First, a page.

Languages Die

It’s not something I thought about until this last decade of my own life during which I’ve been serving with Wycliffe Bible translators, but it’s part of the reality of our world: LANGUAGES DIE.

Last week a number of news outlets reported the death of Boa Sr who was the last speaker of the Bo language in India’s Andaman Islands.  One of the first articles I saw on the topic was posted on the BBC New site. This article includes an audio recording of Bo speaking her language and I agree with the caption that describes her voice as “haunting” as well as “unique.”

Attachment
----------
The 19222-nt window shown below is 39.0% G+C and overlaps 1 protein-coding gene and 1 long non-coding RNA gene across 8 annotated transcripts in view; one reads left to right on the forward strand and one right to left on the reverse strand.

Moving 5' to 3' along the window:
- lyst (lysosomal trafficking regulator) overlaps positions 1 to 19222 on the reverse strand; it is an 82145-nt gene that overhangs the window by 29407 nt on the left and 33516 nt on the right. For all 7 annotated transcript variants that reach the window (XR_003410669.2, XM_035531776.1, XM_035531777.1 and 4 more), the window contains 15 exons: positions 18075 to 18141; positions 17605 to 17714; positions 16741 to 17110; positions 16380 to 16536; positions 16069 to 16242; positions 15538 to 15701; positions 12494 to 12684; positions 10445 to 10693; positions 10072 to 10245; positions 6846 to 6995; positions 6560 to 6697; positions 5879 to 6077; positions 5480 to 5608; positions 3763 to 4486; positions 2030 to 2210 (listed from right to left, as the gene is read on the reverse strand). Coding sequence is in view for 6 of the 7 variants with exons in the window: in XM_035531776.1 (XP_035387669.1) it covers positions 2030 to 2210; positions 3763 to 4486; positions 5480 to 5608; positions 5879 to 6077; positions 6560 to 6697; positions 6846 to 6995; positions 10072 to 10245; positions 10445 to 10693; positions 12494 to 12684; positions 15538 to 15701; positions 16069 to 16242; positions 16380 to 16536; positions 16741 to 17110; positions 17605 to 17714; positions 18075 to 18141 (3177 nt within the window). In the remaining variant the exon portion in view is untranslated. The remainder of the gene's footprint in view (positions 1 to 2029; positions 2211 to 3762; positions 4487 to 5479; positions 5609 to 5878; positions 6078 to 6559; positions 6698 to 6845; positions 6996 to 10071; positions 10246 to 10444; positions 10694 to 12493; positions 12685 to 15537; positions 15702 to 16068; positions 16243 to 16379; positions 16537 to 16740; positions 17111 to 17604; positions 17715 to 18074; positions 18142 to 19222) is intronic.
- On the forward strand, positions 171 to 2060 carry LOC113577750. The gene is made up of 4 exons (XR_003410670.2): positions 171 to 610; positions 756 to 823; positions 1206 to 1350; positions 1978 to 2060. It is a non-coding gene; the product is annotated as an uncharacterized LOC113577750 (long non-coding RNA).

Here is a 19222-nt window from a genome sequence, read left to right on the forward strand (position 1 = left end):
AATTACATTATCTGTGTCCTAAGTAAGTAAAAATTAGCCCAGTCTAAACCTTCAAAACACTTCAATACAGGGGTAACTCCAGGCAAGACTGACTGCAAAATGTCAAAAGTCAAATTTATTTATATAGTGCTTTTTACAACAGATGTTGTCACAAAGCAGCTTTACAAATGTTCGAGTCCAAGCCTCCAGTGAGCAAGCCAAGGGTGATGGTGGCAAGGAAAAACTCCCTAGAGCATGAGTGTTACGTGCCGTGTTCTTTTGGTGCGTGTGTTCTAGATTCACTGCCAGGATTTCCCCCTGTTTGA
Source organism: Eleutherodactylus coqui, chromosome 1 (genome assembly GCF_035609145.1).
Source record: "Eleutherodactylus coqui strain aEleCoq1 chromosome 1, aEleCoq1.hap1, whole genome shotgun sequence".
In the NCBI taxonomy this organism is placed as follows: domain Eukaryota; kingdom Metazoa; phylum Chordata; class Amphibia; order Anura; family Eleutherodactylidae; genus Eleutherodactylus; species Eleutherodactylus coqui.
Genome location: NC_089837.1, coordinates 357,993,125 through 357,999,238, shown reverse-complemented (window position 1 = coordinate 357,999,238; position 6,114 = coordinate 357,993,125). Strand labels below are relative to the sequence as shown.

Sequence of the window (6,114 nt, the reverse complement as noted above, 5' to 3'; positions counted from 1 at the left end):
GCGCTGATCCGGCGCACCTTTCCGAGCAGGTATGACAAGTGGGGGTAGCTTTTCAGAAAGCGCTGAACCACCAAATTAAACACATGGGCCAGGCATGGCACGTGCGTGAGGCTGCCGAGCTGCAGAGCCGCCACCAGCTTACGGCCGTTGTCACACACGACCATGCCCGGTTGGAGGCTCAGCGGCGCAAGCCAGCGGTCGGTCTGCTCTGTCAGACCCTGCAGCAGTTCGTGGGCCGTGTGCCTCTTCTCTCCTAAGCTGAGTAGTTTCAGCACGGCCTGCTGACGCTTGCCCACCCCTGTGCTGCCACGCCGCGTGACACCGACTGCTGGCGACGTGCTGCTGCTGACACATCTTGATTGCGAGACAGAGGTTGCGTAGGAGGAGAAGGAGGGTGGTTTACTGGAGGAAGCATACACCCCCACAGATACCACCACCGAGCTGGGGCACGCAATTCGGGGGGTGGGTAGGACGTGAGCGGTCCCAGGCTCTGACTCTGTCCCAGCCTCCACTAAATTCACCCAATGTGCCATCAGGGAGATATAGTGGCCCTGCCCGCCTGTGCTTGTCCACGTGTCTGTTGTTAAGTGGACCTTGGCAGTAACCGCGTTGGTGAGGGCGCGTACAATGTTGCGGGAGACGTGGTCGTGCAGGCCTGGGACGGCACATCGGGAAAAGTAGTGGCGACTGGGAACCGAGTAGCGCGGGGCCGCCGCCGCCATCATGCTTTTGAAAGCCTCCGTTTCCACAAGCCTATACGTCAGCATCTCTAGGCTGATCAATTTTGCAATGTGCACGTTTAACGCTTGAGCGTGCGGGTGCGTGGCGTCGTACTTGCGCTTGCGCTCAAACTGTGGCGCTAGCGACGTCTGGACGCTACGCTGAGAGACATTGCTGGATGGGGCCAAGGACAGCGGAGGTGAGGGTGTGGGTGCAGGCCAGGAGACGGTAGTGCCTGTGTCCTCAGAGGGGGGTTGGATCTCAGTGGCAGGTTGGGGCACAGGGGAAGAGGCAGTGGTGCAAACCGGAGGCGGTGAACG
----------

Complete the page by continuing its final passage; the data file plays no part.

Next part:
That audio comes from the audio that is the soundtrack for this video which records Boa telling the story of the 2004 tsunami.

[Sorry, the video I tried to embed just didn’t work. Here is a link to the article on CNN on this topic — also good — and their video. It was the source, I believe, of the one posted on YouTube which did not work. Happier to be using the original source. Still not able to embed. If I get that worked out later, I’ll swap this text out for the video.]

Another article which explores the significance of this event appears on the SIL International website.

These two articles together provide a rather good tutorial for why this matters within the context of the world of language and culture.

2 thoughts on “Languages Die

  1. nate says:

    Interesting that the “Bo” language did not seem to be in the Ethnologue from what I saw…didn’t search too hard though.

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